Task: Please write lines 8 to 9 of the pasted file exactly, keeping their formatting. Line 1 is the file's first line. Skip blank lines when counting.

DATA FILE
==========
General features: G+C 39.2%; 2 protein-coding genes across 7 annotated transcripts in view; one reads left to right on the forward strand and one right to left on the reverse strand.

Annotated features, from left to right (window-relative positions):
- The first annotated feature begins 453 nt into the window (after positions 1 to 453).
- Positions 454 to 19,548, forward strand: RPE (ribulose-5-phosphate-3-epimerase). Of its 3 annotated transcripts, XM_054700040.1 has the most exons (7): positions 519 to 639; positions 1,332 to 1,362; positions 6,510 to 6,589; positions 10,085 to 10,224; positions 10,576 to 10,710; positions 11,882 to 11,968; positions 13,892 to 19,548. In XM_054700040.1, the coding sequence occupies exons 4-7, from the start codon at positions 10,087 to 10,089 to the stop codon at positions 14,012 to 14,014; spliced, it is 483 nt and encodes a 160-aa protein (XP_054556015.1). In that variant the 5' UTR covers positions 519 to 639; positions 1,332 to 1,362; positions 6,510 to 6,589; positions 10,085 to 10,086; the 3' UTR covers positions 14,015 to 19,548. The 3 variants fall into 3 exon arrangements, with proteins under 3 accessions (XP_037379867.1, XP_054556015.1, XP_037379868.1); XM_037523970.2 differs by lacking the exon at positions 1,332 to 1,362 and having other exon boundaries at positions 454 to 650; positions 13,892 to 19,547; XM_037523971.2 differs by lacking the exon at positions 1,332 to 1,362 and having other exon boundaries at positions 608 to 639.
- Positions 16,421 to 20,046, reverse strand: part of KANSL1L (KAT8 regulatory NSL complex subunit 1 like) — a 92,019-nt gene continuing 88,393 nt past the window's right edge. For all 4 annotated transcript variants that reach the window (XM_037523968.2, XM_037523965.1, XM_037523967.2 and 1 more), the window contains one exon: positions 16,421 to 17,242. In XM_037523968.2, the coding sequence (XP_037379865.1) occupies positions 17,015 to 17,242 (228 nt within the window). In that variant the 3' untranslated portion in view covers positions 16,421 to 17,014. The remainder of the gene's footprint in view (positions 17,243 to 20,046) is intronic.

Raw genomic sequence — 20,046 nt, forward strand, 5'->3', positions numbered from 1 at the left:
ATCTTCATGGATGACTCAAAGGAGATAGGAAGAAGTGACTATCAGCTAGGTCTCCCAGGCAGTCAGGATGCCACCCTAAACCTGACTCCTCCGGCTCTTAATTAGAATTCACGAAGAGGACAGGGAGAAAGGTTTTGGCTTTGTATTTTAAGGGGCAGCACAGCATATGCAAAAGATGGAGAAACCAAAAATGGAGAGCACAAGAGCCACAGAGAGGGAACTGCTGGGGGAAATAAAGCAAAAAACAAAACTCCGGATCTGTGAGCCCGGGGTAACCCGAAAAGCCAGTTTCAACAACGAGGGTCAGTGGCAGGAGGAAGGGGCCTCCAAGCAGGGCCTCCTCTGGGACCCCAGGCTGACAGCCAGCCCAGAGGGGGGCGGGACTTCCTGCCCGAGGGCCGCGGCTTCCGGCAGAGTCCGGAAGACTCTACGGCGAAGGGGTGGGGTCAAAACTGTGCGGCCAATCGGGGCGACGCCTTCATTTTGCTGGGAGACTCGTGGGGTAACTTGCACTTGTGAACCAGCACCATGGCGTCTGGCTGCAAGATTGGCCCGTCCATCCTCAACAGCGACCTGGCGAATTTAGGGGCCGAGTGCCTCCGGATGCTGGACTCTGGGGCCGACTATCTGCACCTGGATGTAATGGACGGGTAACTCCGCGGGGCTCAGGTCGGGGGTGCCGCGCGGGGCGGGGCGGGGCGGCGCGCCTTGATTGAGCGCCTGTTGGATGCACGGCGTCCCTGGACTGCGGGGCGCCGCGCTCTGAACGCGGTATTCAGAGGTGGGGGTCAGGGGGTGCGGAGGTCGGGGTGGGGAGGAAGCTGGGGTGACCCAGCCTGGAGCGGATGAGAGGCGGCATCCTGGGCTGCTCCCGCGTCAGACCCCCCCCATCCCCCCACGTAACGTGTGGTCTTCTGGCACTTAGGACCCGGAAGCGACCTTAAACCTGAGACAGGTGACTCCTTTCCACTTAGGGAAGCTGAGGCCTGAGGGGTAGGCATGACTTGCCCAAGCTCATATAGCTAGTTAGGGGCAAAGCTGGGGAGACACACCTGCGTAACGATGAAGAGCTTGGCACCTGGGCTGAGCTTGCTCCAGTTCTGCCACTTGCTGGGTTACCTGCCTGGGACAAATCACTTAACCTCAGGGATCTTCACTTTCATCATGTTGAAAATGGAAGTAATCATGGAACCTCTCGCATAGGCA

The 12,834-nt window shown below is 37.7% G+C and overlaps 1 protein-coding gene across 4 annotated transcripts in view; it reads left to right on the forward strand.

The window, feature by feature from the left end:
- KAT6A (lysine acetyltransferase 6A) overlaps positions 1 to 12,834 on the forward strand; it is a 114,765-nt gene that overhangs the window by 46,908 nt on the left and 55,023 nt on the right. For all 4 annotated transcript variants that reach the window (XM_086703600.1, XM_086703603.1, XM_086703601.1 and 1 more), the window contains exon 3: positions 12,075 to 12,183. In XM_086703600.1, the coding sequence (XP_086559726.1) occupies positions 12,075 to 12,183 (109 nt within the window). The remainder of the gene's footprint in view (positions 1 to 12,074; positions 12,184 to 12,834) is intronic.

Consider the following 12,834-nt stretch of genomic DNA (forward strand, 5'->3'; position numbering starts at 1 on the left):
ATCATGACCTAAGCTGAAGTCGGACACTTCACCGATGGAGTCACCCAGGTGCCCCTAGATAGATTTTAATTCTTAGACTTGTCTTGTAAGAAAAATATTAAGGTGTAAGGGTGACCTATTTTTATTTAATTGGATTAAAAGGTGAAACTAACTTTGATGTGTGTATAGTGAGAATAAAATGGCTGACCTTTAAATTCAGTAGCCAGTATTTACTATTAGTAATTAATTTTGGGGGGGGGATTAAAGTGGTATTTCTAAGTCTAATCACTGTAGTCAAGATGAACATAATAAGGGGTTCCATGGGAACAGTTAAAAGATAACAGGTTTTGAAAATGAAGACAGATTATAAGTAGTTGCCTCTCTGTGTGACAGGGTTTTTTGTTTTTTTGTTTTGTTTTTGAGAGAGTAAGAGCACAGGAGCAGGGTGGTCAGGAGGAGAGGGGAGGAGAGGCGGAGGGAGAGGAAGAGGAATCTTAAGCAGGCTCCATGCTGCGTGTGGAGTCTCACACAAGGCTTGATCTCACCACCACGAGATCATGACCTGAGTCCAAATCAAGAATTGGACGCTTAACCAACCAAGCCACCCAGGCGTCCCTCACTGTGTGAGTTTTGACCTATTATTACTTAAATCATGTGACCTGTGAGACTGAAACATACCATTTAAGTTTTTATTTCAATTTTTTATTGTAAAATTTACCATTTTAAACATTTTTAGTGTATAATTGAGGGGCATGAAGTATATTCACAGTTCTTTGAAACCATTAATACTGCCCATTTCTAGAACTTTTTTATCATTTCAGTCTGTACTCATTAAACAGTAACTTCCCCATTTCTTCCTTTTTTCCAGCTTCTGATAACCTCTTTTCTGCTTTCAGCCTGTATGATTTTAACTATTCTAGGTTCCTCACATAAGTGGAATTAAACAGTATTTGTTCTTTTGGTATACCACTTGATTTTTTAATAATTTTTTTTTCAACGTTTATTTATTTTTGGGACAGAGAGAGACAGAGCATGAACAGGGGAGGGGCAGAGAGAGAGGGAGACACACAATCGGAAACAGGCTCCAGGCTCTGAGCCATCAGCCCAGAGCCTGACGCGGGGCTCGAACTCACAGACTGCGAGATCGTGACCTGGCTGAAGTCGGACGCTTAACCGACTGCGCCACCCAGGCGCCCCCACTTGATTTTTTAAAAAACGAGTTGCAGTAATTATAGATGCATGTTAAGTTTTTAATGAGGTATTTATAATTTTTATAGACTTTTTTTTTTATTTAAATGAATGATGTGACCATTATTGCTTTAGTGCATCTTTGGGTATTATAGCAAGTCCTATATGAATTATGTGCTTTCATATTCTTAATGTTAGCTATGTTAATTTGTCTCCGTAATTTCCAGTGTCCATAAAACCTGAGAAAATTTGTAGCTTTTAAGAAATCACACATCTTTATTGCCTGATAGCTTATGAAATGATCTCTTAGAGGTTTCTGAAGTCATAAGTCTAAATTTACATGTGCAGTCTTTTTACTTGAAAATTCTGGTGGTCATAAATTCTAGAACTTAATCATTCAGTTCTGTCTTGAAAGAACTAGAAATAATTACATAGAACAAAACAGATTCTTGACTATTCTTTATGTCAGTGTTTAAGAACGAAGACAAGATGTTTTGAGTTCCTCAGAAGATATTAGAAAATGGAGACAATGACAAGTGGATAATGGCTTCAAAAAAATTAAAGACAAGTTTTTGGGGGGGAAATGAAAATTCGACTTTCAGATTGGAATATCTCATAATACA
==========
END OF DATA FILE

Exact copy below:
The 12,834-nt window shown below is 37.7% G+C and overlaps 1 protein-coding gene across 4 annotated transcripts in view; it reads left to right on the forward strand.

The window, feature by feature from the left end: